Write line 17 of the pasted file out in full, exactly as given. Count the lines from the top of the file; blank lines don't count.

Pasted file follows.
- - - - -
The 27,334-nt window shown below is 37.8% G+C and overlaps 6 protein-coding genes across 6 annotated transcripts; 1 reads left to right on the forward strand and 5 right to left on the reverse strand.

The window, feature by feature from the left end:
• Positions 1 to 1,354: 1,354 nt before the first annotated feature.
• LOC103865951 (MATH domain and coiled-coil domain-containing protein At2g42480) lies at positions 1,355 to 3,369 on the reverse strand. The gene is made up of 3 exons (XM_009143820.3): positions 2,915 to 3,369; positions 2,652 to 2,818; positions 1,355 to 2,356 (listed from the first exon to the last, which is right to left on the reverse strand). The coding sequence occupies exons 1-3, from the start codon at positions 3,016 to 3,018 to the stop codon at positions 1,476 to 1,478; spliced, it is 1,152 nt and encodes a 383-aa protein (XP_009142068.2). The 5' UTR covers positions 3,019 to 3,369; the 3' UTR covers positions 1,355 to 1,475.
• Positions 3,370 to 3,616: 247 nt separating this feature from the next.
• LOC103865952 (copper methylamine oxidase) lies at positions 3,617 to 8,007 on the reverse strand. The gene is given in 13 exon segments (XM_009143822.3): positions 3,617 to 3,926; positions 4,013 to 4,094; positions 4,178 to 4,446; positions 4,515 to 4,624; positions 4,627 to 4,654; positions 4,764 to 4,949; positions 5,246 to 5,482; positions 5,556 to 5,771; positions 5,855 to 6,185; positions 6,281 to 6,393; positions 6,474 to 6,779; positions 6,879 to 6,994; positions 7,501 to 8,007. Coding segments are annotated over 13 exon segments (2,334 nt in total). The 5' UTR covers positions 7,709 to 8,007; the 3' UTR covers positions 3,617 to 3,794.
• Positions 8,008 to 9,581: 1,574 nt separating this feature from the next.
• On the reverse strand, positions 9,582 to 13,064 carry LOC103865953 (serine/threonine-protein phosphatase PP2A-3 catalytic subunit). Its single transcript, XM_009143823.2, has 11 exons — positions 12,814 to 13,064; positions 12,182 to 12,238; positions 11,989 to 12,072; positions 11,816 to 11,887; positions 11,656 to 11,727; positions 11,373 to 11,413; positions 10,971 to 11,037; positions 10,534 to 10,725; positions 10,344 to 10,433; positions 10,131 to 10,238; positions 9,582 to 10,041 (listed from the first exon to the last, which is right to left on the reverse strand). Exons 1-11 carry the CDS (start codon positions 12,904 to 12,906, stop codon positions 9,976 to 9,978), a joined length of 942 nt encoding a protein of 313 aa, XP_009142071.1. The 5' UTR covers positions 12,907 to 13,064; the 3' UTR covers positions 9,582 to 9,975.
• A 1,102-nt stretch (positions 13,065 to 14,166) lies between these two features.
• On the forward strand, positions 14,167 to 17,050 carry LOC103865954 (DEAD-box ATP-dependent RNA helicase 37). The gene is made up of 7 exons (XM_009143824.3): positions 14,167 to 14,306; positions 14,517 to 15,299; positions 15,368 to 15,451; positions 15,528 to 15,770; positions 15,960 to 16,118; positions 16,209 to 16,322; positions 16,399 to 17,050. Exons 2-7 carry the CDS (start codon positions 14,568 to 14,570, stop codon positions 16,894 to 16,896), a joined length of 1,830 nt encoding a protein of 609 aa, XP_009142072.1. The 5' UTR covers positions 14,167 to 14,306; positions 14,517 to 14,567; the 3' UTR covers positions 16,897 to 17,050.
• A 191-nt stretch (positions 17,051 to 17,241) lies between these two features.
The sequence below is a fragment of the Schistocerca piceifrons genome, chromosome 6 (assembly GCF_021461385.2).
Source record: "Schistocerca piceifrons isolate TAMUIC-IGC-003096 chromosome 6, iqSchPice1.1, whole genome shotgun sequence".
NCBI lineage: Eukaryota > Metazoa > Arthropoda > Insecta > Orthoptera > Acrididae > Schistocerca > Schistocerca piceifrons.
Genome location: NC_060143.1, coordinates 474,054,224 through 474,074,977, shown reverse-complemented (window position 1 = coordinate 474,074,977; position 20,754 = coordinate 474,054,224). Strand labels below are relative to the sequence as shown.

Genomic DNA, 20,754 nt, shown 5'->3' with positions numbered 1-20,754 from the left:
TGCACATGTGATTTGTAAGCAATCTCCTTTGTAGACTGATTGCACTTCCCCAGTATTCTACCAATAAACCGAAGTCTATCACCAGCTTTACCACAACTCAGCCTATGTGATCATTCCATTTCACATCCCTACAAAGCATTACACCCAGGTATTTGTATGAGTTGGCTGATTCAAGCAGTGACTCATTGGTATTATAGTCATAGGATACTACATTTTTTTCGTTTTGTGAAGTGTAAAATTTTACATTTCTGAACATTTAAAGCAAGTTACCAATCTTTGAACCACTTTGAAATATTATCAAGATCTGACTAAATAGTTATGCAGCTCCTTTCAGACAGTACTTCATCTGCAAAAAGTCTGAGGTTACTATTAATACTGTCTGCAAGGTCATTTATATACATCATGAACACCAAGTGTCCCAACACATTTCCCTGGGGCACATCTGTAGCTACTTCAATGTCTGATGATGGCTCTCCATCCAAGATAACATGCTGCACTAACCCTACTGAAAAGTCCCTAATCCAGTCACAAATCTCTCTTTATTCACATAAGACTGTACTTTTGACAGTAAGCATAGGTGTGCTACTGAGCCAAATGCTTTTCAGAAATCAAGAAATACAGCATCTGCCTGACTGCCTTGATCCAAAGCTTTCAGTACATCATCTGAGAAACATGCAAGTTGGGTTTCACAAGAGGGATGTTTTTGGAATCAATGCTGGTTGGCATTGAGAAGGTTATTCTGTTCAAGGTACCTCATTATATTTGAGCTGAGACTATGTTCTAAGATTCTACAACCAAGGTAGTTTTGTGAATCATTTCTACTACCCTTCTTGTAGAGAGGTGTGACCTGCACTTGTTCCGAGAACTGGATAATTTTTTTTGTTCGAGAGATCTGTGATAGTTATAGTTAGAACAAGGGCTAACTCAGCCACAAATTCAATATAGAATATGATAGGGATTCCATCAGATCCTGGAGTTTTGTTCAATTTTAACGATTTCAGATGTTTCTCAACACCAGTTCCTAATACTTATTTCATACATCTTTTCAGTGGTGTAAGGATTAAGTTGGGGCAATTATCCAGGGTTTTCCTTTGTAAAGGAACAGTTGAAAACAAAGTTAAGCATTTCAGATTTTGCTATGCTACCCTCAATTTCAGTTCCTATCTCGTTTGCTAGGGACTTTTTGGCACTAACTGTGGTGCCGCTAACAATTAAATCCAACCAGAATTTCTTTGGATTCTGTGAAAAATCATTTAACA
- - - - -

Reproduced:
TGCACATGTGATTTGTAAGCAATCTCCTTTGTAGACTGATTGCACTTCCCCAGTATTCTACCAATAAACCGAAGTCTATCACCAGCTTTACCACAACTCAGCCTATGTGATCATTCCATTTCACATCCCTACAAAGCATTACACCCAGGTATTTGTATGAGTTGGCTGATTCAAGCAGTGACTCATTGGTATTATAGTCATAGGATACTACATTTTTTTCGTTTTGTGAAGTGTAAAATTTTACATTTCTGAACATTTAAAGCAAGTTACCAATCTTTGAACCACTTTGAAATATTATCAAGATCTGACTAAATAGTTATGCAGCTCCTTTCAGACAGTACTTCATCTGCAAAAAGTCTGAGGTTACTATTAATACTGTCTGCAAGGTCATTTATATACATCATGAACACCAAGTGTCCCAACACATTTCCCTGGGGCACATCTGTAGCTACTTCAATGTCTGATGATGGCTCTCCATCCAAGATAACATGCTGCACTAACCCTACTGAAAAGTCCCTAATCCAGTCACAAATCTCTCTTTATTCACATAAGACTGTACTTTTGACAGTAAGCATAGGTGTGCTACTGAGCCAAATGCTTTTCAGAAATCAAGAAATACAGCATCTGCCTGACTGCCTTGATCCAAAGCTTTCAGTACATCATCTGAGAAACATGCAAGTTGGGTTTCACAAGAGGGATGTTTTTGGAATCAATGCTGGTTGGCATTGAGAAGGTTATTCTGTTCAAGGTACCTCATTATATTTGAGCTGAGACTATGTTCTAAGATTCTACAACCAAGGTAGTTTTGTGAATCATTTCTACTACCCTTCTTGTAGAGAGGTGTGACCTGCACTTGTTCCGAGAACTGGATAATTTTTTTTGTTCGAGAGATCTGTGATAGTTATAGTTAGAACAAGGGCTAACTCAGCCACAAATTCAATATAGAATATGATAGGGATTCCATCAGATCCTGGAGTTTTGTTCAATTTTAACGATTTCAGATGTTTCTCAACACCAGTTCCTAATACTTATTTCATACATCTTTTCAGTGGTGTAAGGATTAAGTTGGGGCAATTATCCAGGGTTTTCCTTTGTAAAGGAACAGTTGAAAACAAAGTTAAGCATTTCAGATTTTGCTATGCTACCCTCAATTTCAGTTCCTATCTCGTTTGCTAGGGACTTTTTGGCACTAACTGTGGTGCCGCTAACAATTAAATCCAACCAGAATTTCTTTGGATTCTGTGAAAAATCATTTAACA